Why and How My Wife and I Give to the Church

Many, if not most churches, struggle with finances. Some struggle because they simply don’t challenge and equip their members to give sacrificially. In that light, here are some things that Pam and I have discovered about giving over the years: 

  1. We believe the Bible assumes at least a tithe given to God’s work. I understand the arguments that the tithe is only an Old Testament obligation, but I see New Testament obligations as even higher – giving ourselves sacrificially, going two miles rather than one. For us, the tithe is the starting point.
  2. We genuinely believe that nothing we have is ours. We’ve lived long enough to know that (a) all the “stuff” we have can’t bring joy; and (b) all of it can disappear with the winds of a storm or the flames of a fire. None of it is eternal, but our life with God is.  
  3. We’ve learned that God never lets us down. I gave a $5.00 offering when I received my first paycheck of $45.00, and that step began a lifetime of giving tithes. God has never not come through for us. Ever.
  4. We budget well and spend wisely. Some folks struggle giving to God’s work because they misspend the rest of their income. Pam and I spend little on ourselves (e.g., we don’t buy Christmas gifts for one another) so that we have more to give to God and others.
  5. Our local church is the primary recipient of our giving. We do support other ministries, but our tithe always goes to our local church. It’s that body of believers with whom we most closely serve.
  6. We know that our giving affects the world. Through our church and our denomination, the Southern Baptist Convention, our giving goes to missionaries around the world. Our few dollars then have an eternal impact.
  7. If we worry about finances, we actually increase our giving to God’s work. That’s been our pattern since we first married almost 26 years ago. Faith means trusting God more, not trusting Him less by pulling back funds from His work.
  8. We do claim our charitable giving on our income tax. We would give the same even without this option, but this benefit makes it possible to give even more.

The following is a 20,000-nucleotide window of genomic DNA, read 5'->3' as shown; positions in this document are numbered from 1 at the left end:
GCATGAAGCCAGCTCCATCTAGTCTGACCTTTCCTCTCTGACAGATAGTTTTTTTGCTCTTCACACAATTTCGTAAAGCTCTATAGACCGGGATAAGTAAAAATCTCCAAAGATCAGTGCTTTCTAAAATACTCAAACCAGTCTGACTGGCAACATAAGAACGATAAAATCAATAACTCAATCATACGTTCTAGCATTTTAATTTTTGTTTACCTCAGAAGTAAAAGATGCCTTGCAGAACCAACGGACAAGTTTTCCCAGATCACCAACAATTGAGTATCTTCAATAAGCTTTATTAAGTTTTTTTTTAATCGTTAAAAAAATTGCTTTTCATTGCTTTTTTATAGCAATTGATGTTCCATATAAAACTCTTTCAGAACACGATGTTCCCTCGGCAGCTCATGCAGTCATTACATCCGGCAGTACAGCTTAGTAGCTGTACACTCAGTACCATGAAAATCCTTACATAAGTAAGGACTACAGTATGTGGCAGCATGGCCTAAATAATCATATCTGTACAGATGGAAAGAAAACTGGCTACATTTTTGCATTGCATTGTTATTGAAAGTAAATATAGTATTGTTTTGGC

9. We seriously love giving. Early in our marriage, giving sacrificially was harder simply because we had less to give. I’m so grateful, though, for those early patterns God challenged us to develop. Today, giving to support God’s work is one of our greatest joys.

What would you add to encourage other believers to give? 


  • Bill Pitcher says:

    Tithing and giving even more is a tough thing to learn. Sadly it took us longer than it took you to learn the lesson. God has blessed, is blessing, and will continue to bless our faithfulness.

  • Norm says:

    It amazes me that the Protestant faith claims to believe in “sola scriptura”, but then offers advice on spiritual matters, such as this article, without referencing the first scripture. All that is referenced is personal experience, opinion, and tradition.

    • Chuck Lawless says:

      Thanks for your thoughts, Norm. 

    • Rev. Joel M McDuffie Jr. says:

      Able presented offerings, Abram gave a tenth, collections were made to build the Tabernacle and Temple, and not one church could exists in ancient times without the collection of the saints, to pay the “ox that treaded the corn” as Paul said he was worthy of his hire. Yes, it is clearly assumed that giving to the purpose and cause of the Kingdom is to paramount in the mind of the believer. The one who balks at giving treats the cross worse than the pagan, for he displays to the world its fruit in selfishness!

    • C.L. Bolt says:

      You should say, “without [explicitly] referencing the first scripture.” These are Scriptural principles, with the exception of 8, which is extrabiblical but not unbiblical or unwise.

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